Look for changes in their behavior: more irritable, more withdrawn, gives away his/her favorite things, changes his/her will or bank accounts, starts drinking or using substances or does these things more frequently than before.
What would push someone to become suicidal?
Every person’s threshold for stress is different, what some people can weather, others cannot. Some people have more support systems or coping strategies that others. Life situations can make people suicidal: divorce or relationship loss, death of loved one, life transitions, financial turmoil/stress, diagnosis of serious illness or medical issue causing loss of activity. Any situation can push individuals to feel overwhelmed, helpless or hopeless.
What do I do if I feel like someone might be at risk for suicide?
Tell them. Express your concerns and try to get them to see a counselor who can appropriately assess his/her risk level. Seek help for them and then provide them with information. Oftentimes people in crisis or in the midst of depression do not have the capacity to seek help on their own. Not because they don’t want to, but they don’t know what to say or where to go. Pride, status, history, many things can be barriers to seeking help.
What do I do if they refuse help?
Continue to express your concerns, continue to ask if they have sought out help. If they express thoughts of death or suicide, call a hotline while with them. If you feel they are in imminent danger, you can always have a welfare check done with law enforcement. This is where a law enforcement officer will visit a home and check on someone who may be at risk for self-harm.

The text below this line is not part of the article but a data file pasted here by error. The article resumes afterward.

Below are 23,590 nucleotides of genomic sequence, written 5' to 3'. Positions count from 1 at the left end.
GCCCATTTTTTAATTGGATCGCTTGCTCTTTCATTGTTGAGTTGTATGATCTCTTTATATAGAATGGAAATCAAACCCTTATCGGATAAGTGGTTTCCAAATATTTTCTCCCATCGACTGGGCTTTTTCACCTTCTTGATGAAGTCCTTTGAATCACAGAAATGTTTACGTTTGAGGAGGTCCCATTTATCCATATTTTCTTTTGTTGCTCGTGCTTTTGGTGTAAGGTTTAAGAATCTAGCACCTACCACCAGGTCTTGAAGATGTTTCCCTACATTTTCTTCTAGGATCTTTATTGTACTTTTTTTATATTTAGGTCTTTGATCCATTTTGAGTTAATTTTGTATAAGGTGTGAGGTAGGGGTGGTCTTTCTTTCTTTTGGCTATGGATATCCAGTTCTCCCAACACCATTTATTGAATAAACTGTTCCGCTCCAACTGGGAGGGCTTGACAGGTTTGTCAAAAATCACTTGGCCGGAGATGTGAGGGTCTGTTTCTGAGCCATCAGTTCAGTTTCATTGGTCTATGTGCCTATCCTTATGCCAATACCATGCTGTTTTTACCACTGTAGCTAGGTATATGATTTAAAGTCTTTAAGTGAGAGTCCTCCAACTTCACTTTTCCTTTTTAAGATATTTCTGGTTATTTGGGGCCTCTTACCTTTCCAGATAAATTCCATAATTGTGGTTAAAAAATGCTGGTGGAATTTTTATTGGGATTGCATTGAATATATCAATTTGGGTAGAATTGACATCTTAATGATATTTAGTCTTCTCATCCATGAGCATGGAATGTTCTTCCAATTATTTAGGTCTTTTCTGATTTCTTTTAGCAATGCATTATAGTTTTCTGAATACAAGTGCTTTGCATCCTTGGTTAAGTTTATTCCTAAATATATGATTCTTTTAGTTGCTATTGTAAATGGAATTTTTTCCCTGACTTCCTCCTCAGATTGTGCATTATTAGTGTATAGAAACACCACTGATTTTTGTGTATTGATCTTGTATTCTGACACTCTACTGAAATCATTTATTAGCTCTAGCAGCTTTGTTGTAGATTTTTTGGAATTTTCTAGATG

What happens once they see a counselor?
Each assessment focuses on the person’s level of risk and safety. If you can get them to a counselor, a doctor, or hospital, do not leave. HIPAA prohibits many in the mental health profession from breaching confidentiality and hence, have limited capabilities to speak to those who may have valuable information or major concerns. Often, when in the presence of a counselor or doctor, people can become shameful or minimize their pain when they begin to talk. A loved one or friend can help by sharing concerns and perhaps examples of situations that pose danger to the individual. The most important thing to remember is that if you have serious concerns, stick by the person, don’t leave their side.
Population
Target Population

The Aspen Hope Center serves individuals of all ages. Each year the Hope Center averages 600 new crisis clients served.

  • 59% Female
  • 41% Male
  • 12% age 14 and under
  • 24% ages 15-25
  • 22% ages 26-35
  • 17% ages 36-50
  • 24% ages 51-65